What were "acoustic shadows" during the Civil War? I've seen and read several references to them but not an explanation or example.

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Acoustic Shadows are not unique to the Civil War, but that time period is the first instance I have ever seen them in primary sources or historical works.

They are a strange phenomenon related to how sound travels along the contours of geography.  For whatever reason, all of the variables which affect how sound carries--density, wind, the presence of hills, trees, rivers and valleys, etc.--Would sometimes redirect or muffle the sounds of a fierce and very loud battle that was very nearby.  Some soldiers at Gettysburg mentioned this in their diaries, without naming it acoustic shadows, that they were marching only a few miles from the battlefield yet it was completely peaceful until they cleared one ridge and then were able to hear it very clearly.  Meanwhile, other troops were reporting hearing the sounds of battle from miles and miles away.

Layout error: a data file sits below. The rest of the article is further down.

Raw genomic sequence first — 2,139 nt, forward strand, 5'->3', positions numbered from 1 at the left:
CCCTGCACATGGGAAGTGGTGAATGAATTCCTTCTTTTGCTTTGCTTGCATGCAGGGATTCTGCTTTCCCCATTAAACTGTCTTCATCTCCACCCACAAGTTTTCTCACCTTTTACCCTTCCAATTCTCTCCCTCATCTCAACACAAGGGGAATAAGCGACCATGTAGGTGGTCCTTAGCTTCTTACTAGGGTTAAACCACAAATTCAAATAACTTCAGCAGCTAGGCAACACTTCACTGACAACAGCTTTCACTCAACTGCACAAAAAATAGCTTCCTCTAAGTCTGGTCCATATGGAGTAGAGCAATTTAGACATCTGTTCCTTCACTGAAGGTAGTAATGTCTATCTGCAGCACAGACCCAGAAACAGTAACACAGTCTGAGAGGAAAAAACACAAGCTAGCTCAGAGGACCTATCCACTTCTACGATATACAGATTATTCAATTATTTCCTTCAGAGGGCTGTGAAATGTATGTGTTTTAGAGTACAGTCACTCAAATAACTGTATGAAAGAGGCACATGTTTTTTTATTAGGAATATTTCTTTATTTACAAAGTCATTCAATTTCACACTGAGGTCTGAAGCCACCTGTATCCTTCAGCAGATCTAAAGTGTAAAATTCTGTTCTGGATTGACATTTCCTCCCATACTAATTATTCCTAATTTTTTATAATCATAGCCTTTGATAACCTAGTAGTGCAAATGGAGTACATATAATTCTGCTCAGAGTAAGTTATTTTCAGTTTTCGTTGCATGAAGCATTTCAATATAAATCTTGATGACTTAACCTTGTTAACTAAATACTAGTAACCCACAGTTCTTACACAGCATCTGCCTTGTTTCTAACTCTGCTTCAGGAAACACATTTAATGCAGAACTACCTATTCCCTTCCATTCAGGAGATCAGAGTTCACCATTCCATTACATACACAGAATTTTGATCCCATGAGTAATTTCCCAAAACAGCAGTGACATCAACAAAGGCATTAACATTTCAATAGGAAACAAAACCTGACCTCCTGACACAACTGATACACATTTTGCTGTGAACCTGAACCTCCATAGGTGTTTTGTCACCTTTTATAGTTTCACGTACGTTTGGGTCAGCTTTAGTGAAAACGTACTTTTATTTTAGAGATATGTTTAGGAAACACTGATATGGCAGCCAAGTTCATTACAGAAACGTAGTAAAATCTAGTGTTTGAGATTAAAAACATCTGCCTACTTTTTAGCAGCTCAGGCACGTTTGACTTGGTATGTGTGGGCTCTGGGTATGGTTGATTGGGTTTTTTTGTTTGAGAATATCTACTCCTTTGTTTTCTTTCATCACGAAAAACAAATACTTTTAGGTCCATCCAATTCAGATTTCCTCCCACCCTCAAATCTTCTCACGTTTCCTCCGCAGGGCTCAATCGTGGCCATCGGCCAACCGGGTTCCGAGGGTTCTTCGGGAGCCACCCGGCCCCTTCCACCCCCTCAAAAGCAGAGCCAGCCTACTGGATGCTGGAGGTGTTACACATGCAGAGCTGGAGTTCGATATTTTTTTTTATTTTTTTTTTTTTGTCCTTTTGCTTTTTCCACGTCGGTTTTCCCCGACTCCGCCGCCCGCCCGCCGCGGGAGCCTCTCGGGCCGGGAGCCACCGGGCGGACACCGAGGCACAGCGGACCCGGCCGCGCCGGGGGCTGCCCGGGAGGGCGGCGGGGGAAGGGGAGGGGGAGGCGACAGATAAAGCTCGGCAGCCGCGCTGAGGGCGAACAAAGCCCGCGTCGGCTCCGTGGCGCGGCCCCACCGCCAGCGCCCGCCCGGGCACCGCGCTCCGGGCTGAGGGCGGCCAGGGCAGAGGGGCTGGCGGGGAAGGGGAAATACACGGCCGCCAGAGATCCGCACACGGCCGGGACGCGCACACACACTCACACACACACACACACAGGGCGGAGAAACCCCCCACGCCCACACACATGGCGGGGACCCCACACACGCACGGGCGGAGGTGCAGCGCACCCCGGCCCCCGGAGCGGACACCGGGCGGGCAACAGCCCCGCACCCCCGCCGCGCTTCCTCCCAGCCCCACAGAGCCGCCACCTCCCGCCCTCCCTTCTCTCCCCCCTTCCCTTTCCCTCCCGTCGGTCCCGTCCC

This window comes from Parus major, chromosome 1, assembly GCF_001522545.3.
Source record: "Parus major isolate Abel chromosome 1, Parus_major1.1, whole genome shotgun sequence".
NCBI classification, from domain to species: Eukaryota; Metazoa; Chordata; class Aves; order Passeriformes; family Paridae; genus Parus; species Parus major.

It is as though the sounds pass right over some valleys and ravines to reach others far away, but without having reached some places very nearby.  It was one of the hundreds of oddities and strange occurrences that take place in every war.

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